free mahienourA close ally of Platform’s was jailed for two years for her activism on Tuesday. Mahienour El-Massry is an inspiring Egyptian human rights lawyer, who led the way in challenging police brutality in Alexandria. Mahienour helped communities demand environmental justice, factory workers to fight for their rights and has been on the frontline of the Egyptian revolution.

She’s being punished for standing up to injustice.

Mahienour is a path-breaker. She’s a crucial voice in demanding climate justice in Egypt. She helped us travel across the Nile Delta, learning from small farmers and fisherfolk how they are being devastated by rising temperatures and sea levels. Mahienour is playing a key role in articulating how the rural poor and working class communities in Alexandria will suffer most.

 

Before Mahienour’s trial on Tuesday, she vowed on Facebook to keep fighting:

“We oppose an oppressive authority that imprisons people unjustly and lets go of murderers. … We do not like the prisons but we are not afraid of them.”

Together with eight others, Mahienour was sentenced for a protest on 2 December 2013, outside the trial of policemen charged with the 2010 brutal murder of blogger Khaled Said, a symbol of the revolution. The demonstration was organised by Khaled Said’s mother, who refused to obtain permission for it: “The protest is against the police. How do you expect us to ask permission from the institution we are protesting against?” Mahienour was sentenced under the repressive anti-protest law that Egypt’s military-appointed regime decreed in November, which outlaws all protests that take place without its authorisation.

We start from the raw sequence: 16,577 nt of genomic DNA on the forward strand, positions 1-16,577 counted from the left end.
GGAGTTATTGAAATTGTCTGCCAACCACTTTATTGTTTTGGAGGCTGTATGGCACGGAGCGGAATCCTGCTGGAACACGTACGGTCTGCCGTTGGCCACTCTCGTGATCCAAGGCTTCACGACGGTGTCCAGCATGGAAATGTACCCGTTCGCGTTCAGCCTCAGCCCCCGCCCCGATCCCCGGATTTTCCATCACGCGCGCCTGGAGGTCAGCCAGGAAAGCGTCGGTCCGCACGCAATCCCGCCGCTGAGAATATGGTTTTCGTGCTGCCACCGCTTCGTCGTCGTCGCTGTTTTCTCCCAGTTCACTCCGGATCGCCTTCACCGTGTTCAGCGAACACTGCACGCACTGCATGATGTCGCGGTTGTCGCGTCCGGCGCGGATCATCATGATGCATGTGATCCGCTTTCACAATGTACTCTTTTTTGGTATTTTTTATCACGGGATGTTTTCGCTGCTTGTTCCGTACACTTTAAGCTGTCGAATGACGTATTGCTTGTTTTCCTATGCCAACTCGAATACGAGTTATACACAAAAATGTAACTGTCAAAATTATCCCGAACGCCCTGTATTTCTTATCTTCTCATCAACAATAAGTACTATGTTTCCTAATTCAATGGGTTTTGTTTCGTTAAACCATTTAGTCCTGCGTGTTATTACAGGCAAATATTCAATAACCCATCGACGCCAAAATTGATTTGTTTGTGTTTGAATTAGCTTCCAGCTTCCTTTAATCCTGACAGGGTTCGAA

The targeting of Mahienour and her fellow activists marks a wider crack-down on dissent. Recent months have seen scores of arrests and the banning of leftist and liberal groups. There are now thousands of political prisoners in Egypt, and repression is not limited to Islamists. It’s becoming harder to mobilise – whether for workers’ rights, against the proposed imports of coal or against the military-driven arrests of gay and transgender Egyptians.

“The state keeps imagining that with its laws, prisons, and dogs it can protect itself. But even if you gather all of us in prison, the revolution will continue.”

Egyptian protestors gave us all enormous inspiration since January 2011, boosting struggles for justice elsewhere. As they face a brutal counter-revolution, it’s time for us to reciprocate with solidarity.

Platform will be supporting efforts to defend Egyptian political prisoners. Here are some actions to start with:

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